An African-American student recently told history professor Christine Anderson about an incident when a white girl in her residence hall spelled out the “n” word on a Facebook posting asking people to describe Martin Luther King’s “I Have a Dream” speech. Though the offending student apologized, the fact it happened illustrates that even though Xavier has come a long way from the early 1960s, it still has a long way to go in the area of race relations and, more generally, human relations.
“The 1960s students showed us it was possible to commit themselves to something, to put ethical Xavier teaching into practice, and to change things,” Anderson says. “But race in America remains the one main political problem.”
Case in point: the protests that exploded in August in Ferguson, Mo., following the shooting death of a black teenager by a white police officer. It took the efforts of a handful of brave students to make everyone aware of America’s struggle with the principle of equality for all, including at Xavier. Now 50 years later, Xavier continues to make civil rights and equality a priority for its students and everyone touched by the University.
• The Black Student Association advocates for the needs of African-American students at Xavier and provides scholarships to high-achieving black students.
• Africana Studies is offered as a minor to students interested in studying the history and culture of the African continent and the African diaspora.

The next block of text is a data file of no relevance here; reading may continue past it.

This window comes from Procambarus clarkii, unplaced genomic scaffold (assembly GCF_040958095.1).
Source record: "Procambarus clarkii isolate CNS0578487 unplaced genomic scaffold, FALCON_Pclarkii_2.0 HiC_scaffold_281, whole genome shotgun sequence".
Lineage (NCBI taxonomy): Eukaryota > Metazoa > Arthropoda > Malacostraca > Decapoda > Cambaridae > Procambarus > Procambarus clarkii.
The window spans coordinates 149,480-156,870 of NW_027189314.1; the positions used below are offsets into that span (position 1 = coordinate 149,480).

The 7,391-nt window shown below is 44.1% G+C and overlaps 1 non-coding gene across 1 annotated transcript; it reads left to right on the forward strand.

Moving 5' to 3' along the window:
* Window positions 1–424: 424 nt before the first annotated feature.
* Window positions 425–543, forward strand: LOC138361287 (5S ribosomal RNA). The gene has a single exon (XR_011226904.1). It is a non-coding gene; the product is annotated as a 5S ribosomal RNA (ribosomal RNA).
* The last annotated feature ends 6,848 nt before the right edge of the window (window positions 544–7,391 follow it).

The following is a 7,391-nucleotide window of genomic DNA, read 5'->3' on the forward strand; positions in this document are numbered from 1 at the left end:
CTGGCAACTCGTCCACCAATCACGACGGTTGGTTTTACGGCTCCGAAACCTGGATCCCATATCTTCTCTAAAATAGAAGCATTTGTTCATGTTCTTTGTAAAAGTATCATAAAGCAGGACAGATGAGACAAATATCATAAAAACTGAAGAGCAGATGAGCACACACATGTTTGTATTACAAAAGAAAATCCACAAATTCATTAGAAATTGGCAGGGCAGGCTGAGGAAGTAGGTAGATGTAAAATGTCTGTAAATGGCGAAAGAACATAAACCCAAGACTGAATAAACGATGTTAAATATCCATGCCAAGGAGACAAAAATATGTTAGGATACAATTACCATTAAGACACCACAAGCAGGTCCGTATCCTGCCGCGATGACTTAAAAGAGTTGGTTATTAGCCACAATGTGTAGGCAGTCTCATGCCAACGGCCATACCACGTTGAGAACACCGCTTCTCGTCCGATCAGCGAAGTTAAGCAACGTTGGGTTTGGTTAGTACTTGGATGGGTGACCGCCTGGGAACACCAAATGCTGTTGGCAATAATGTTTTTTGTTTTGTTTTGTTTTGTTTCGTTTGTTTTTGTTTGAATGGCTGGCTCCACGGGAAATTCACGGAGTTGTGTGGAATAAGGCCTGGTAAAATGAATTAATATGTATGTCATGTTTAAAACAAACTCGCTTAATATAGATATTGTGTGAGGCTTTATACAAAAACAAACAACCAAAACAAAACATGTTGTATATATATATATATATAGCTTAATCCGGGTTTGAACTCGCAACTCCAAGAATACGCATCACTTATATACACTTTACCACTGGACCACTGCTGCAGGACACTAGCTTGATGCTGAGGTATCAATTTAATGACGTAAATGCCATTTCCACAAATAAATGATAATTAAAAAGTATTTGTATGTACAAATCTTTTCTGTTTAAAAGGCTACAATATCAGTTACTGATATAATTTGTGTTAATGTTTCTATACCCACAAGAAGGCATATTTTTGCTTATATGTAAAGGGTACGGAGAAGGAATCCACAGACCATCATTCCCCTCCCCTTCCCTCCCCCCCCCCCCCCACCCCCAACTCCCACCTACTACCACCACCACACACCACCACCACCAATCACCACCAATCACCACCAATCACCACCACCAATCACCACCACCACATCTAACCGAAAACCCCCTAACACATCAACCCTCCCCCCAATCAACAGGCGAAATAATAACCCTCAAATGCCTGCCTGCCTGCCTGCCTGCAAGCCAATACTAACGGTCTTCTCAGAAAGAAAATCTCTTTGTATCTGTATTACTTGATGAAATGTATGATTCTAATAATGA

• E Pluribus Unum is a one-credit hour course in cultural diversity that is required of all Xavier undergraduate students.
• Gender and Diversity Studies is a newer major allowing students to concentrate on women and gender issues or on race and ethnicity.
• The Xavier Alliance, the first advocacy group for gay students at Xavier, has been welcoming gay students to campus and educating everyone else about gender issues since 2001.
• The Multicultural, Gender and Women’s Center replaced the Office of Multicultural Affairs as the University’s commitment to equality issues faced by diverse student populations.
• Xavier’s Multicultural scholarships such as Miguel Pro and Francis Weninger help cover tuition for minority students.
• Xavier created the Office of Diversity and Equity in 2005 to advance issues of diversity and inclusion.